2016 has been a crazy year for malware. Our devices have been plagued with viruses ranging from little colds such as adware all the way to the influenza-like ransomware. The flavor of choice over the past few months for android users has been an aggressive form of malware nicknamed "Hummingbad". Discovered in February of this year by the security company Check Point, Hummingbad's sole purpose is to generate money for its creator, advertising giant Yingmob. This isn't the first time Yingmob has been named responsible for a form of mobile malware. Back in October of 2015, a form of malware similar to Hummingbad named "YiSpecter" was infecting jailbroken and unjailbroken iOS devices all over mainland China and Taiwan.
So how does Hummingbad work? There are two answers to this question, a simple one and a complex one. Simply put, Hummingbad is a form of highly infectious adware that installs itself to your device via a rootkit. The adware is spread through something known as a "drive-by download attack" meaning it infects your device when you visit specific webpages. Once you visit an infected webpage, Hummingbad checks to see if your device is rooted. If it is, Hummingbad finds a nice place to settle down and get to work. If it's not, Hummingbad attempts to gain root access through a type of software called a rootkit. A rootkit is essentially a software package that takes advantage of multiple unpatched security exploits on your device to gain root access. In the case of Hummingbad, you will likely see a window pop up asking you to "install an application". If you give it permission, it will get the root access it needs to fully infect your device. Once it finds that nice place to settle down, Hummingbad starts its nefarious work.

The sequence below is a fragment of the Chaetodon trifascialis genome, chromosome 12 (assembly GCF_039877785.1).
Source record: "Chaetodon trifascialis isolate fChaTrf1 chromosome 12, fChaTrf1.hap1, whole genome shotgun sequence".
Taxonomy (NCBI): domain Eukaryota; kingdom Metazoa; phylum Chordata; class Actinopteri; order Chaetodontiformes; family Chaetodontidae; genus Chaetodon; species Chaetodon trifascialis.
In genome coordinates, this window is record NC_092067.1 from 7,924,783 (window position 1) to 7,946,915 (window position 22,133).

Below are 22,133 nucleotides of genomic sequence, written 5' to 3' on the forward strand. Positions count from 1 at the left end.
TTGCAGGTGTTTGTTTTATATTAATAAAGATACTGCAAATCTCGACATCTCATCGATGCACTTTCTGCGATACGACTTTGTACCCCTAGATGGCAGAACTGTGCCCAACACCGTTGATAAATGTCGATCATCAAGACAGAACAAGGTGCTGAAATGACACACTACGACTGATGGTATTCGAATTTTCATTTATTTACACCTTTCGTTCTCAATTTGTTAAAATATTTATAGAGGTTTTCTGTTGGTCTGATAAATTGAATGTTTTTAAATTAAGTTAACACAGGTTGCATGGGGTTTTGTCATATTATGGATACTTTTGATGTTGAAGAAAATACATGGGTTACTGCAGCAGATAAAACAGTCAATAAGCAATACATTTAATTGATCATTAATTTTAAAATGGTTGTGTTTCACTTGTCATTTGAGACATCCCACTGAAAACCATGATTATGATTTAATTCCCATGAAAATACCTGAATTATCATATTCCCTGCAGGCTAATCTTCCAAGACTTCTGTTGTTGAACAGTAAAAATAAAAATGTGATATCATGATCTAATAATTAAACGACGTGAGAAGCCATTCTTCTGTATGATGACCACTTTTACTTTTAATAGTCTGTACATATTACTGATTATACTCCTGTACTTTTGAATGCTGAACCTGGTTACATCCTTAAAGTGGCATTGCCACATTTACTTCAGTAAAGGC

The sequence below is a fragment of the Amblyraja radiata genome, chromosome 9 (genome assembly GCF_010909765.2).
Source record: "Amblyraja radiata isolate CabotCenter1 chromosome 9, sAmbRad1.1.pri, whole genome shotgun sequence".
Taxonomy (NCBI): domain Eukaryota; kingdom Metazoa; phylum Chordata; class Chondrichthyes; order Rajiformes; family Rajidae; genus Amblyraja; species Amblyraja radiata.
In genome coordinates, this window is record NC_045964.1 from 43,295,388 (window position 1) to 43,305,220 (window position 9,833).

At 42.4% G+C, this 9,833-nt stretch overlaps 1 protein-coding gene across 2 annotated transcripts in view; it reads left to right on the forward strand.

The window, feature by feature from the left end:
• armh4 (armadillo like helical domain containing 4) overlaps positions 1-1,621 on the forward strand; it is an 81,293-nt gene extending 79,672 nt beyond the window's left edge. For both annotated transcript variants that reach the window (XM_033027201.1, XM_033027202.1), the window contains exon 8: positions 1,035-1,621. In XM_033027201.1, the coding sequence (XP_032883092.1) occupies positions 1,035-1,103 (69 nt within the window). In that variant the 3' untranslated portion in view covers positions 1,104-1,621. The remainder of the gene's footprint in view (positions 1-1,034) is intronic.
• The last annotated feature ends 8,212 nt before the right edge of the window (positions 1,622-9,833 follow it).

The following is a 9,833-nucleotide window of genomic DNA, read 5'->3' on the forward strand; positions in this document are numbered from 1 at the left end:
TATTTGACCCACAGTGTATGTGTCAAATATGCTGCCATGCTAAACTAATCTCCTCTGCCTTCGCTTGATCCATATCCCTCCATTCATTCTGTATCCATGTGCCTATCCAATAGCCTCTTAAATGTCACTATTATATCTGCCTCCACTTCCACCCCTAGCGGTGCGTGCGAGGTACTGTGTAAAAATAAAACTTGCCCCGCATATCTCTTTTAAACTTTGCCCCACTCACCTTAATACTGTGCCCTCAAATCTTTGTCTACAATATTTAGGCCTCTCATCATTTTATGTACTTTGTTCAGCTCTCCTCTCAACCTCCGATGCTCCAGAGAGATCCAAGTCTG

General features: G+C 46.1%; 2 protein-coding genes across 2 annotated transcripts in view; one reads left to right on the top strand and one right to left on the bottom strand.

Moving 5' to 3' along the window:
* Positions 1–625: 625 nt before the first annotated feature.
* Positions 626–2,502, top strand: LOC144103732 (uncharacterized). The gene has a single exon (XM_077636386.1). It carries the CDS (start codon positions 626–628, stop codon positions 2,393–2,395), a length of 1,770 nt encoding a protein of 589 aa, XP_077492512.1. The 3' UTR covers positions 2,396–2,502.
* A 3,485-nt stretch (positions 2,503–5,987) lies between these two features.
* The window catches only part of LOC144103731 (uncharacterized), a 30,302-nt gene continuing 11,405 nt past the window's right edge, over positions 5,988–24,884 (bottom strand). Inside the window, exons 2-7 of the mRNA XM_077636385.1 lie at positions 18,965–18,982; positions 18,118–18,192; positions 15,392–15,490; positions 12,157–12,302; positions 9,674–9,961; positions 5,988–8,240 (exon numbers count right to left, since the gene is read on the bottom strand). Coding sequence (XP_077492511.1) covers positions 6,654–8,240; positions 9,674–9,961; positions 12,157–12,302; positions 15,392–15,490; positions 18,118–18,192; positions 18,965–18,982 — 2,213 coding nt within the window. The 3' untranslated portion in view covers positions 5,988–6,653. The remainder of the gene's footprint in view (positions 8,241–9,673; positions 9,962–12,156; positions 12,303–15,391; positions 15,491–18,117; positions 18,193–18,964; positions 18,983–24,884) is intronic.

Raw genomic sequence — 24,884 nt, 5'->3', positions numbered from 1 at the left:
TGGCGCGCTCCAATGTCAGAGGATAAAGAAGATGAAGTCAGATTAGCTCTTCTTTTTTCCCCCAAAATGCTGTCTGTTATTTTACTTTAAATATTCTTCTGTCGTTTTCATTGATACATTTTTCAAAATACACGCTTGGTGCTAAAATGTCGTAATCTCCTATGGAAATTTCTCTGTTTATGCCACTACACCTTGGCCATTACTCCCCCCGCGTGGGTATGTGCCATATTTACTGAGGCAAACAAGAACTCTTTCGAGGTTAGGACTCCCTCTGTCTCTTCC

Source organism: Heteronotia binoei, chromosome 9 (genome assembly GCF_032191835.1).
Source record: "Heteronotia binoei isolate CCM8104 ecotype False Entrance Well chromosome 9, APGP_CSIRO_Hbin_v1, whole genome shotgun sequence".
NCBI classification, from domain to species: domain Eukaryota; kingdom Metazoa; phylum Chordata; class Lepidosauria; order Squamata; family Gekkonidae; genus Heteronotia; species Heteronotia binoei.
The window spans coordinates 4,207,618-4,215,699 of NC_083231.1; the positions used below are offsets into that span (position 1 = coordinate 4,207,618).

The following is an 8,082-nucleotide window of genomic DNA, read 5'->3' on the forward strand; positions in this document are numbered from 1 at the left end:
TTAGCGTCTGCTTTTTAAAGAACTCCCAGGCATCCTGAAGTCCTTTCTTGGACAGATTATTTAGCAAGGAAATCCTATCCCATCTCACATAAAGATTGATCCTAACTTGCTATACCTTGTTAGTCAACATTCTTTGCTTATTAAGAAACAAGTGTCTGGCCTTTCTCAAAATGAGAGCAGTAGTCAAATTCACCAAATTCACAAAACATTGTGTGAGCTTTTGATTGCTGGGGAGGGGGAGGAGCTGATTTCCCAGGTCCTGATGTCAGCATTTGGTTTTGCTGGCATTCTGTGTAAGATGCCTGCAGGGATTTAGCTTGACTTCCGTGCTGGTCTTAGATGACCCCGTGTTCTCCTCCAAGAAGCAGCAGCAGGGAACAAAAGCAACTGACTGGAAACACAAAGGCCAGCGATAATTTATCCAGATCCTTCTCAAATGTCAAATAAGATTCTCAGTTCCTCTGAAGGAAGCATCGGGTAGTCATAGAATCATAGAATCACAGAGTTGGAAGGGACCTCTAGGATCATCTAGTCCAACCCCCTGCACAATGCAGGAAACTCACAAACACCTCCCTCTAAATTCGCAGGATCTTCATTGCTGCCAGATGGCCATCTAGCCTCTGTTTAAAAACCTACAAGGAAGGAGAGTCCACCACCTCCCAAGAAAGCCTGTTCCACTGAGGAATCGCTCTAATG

As I said before, Hummingbad's purpose is to make money for its creator. It does so mainly by stealing advertising revenue. If your device is infected, Hummingbad will force-install seemingly random applications (through background downloaded apk files) by "clicking" on advertisements in the background without your knowledge. At times, it will also force full page advertisements on your screen and lock you out of any action except for clicking on the ad or downloading an application. For a more in-depth answer, you can look at Check Point's complete report.
Here's the kicker, Hummingbad has infected more than 10 million devices and generates over $300,000 in revenue per month! Of the infected devices, the bulk are located in China, India, the Philippines, Indonesia, and Turkey with more than a million infected devices per country. The US only has around 288,000 infected devices and the UK and Australia have around 100,000 each.
So, the question is, how do we protect ourselves? There are a number of applications that can detect Hummingbad including Check Point's Zone Alarm, Lookout Security & Antivirus, AVG Antivirus, and Avast Mobile Security & Antivirus. Unfortunately, these applications can only detect Hummingbad's presence and, like a flu test, can't do anything to remove the infection. The only confirmed way to remove Hummingbad is to do a complete factory restore of your device. In terms of protection, the only way to try to protect ourselves from these kinds of attacks is to only download applications from trusted places and developers such as through the Google Play Store and to keep our devices as up-to-date as possible.
In the words of Check Point, "Yingmob may be the first group to have its high degree of organization and financial self-sufficiency exposed to the public, but it certainly won't be the last." We all have to be on the lookout for new types of malware as they crop up, especially on the ever-growing mobile device platform.
Sources: 1 and 2